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Teenager turns bird detective

TRACED: Daniel Wilby used webcam footage to help identify the origins of this city centre peregrine.
TRACED: Daniel Wilby used webcam footage to help identify the origins of this city centre peregrine.

The identity of Wakefield Cathedral’s resident male peregrine falcon has been revealed thanks to an eagle-eyed teenage birdwatcher.

Daniel Wilby, 16, from Ossett, used nest webcam footage to piece together the identification numbers on a small ring on the bird’s leg.

The bird was ringed on May 16, 2014 at St George’s Church in Sheffield. He has bred three times in Wakefield and has fledged ten young.

Daniel’s discovery means that the bird was only one when it first successfully mated here. This has also helped shed new light on the bird’s breeding behaviour. It was previously thought peregrines needed to be much older to successfully breed.

Daniel said: “They are usually thought to breed at about three years old, but ours was only one-year-old and in juvenile plumage. Webcams can show behaviour that you can’t usually see and this shows more like the ages they breed at.”

Peregrine project leader Francis Hickenbottom, from Wakefield Naturalists’ Society, has thanked Daniel for his detective work. Mr Hickenbottom added: “Daniel has been glued to the webcam and has gradually collected enough images of the male’s leg ring to allow us to put together the full ring number: GC20732.

“This confirms that he was one of three young peregrines ringed in Sheffield in 2014. Remarkably, he raised three young in Wakefield when only one year old and still in juvenile plumage. Falconers have told me, on more than one occasion, that birds have to be at least three-years-old to breed. It is really interesting, therefore, that this one produced three young while still in juvenile plumage. It was a real achievement for a youngster to gain and hold onto a prime territory and an eligible female. Getting pieces of information such as this is important to us because we like to try to build up a complete and detailed knowledge of the lives of the birds. We now know the origin of one of the parent birds and rings that have been placed on the Wakefield offspring have allowed us to gain information about where some of the youngsters have gone after leaving Wakefield.”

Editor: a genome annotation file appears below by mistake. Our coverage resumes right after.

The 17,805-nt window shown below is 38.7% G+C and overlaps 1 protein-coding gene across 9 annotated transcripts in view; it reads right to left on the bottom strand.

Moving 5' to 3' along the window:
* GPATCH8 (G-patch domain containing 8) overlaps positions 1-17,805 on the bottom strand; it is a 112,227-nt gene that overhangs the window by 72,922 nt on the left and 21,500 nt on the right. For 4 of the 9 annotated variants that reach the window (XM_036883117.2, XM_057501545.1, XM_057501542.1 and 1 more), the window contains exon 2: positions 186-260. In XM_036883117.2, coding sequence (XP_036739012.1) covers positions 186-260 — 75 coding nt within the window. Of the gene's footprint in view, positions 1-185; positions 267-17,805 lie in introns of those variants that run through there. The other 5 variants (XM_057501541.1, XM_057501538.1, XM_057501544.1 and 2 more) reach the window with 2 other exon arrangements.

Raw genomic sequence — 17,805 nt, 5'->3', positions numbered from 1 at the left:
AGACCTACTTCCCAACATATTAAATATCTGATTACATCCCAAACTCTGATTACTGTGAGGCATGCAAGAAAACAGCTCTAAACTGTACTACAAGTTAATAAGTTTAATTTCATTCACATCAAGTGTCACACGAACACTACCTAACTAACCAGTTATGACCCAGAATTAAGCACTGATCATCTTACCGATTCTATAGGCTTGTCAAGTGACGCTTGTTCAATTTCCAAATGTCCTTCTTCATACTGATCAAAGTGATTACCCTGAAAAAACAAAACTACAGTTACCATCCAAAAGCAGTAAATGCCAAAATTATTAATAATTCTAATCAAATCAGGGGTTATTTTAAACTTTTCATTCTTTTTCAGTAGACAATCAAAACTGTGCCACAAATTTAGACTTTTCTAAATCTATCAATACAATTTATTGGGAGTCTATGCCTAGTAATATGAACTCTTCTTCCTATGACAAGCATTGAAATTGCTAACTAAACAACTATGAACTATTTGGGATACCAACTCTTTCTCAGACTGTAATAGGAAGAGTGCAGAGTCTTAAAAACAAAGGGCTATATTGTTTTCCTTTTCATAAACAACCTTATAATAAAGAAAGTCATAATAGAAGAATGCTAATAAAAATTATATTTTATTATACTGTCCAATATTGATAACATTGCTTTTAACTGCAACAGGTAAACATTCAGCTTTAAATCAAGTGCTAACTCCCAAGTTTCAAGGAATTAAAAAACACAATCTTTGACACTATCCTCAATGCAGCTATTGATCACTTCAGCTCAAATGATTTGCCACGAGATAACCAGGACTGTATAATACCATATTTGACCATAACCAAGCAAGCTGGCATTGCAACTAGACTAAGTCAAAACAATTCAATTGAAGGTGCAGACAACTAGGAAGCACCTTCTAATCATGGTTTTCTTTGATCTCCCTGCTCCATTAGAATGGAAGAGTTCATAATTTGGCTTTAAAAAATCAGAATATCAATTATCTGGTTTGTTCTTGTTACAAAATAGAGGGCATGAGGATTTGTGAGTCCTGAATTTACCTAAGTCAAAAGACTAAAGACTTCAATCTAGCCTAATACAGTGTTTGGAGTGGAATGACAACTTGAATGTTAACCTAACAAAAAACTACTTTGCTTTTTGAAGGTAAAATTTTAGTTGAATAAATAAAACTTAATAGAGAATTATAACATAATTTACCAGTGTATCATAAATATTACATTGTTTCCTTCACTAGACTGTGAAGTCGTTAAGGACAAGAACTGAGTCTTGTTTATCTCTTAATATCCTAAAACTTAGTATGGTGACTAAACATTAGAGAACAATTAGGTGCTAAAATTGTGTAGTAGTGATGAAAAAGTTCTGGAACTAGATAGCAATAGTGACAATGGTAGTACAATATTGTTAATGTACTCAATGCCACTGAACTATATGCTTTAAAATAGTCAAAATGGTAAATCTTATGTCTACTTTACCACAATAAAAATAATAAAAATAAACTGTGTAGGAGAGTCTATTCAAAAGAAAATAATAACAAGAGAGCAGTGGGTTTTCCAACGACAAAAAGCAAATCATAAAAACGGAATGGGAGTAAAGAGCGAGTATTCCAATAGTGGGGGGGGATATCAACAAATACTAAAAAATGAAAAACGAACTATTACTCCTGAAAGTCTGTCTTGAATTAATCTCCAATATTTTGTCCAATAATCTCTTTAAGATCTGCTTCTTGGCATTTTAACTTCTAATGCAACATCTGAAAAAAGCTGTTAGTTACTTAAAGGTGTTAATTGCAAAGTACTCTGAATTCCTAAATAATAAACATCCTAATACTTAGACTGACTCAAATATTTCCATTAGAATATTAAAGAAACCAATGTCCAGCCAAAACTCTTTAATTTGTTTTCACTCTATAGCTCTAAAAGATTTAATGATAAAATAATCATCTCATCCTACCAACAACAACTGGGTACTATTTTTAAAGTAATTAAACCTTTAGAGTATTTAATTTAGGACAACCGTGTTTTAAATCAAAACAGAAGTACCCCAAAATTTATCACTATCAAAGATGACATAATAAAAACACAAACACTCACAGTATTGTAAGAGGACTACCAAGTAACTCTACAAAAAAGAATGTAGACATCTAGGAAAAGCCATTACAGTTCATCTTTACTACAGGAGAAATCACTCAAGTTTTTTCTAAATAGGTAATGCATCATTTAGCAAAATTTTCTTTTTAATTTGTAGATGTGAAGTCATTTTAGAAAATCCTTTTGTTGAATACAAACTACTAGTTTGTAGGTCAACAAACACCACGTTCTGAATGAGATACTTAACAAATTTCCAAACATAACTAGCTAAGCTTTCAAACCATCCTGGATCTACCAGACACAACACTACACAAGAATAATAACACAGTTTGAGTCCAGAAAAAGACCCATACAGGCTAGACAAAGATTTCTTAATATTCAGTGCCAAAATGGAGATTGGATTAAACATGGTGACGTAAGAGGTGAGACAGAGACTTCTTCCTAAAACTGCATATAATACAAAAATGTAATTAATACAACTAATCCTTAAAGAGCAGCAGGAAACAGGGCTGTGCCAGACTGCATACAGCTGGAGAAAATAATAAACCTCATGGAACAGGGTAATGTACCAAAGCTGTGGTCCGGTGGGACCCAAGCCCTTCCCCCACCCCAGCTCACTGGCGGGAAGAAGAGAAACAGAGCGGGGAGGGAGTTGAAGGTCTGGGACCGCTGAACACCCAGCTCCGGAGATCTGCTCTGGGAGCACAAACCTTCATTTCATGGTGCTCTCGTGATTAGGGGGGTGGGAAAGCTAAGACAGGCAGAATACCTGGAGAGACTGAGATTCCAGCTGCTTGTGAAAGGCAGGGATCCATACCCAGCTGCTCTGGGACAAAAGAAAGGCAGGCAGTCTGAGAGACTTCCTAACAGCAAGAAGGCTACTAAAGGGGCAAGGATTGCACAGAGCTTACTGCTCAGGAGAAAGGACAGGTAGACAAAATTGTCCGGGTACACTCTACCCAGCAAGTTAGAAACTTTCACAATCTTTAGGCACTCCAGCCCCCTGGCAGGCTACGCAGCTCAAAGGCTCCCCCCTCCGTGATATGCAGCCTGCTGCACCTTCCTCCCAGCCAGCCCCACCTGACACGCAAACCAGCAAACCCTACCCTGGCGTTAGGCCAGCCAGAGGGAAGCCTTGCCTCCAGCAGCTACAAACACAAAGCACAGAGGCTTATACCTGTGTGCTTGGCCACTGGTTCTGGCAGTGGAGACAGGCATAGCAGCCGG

Meanwhile, eyes are on the nest on the spire at Wakefield Cathedral to see when this year’s clutch of four eggs will hatch. May 12 is the predicted date for hatching.

See wakefieldnaturalists.org/webcam to watch the nest live.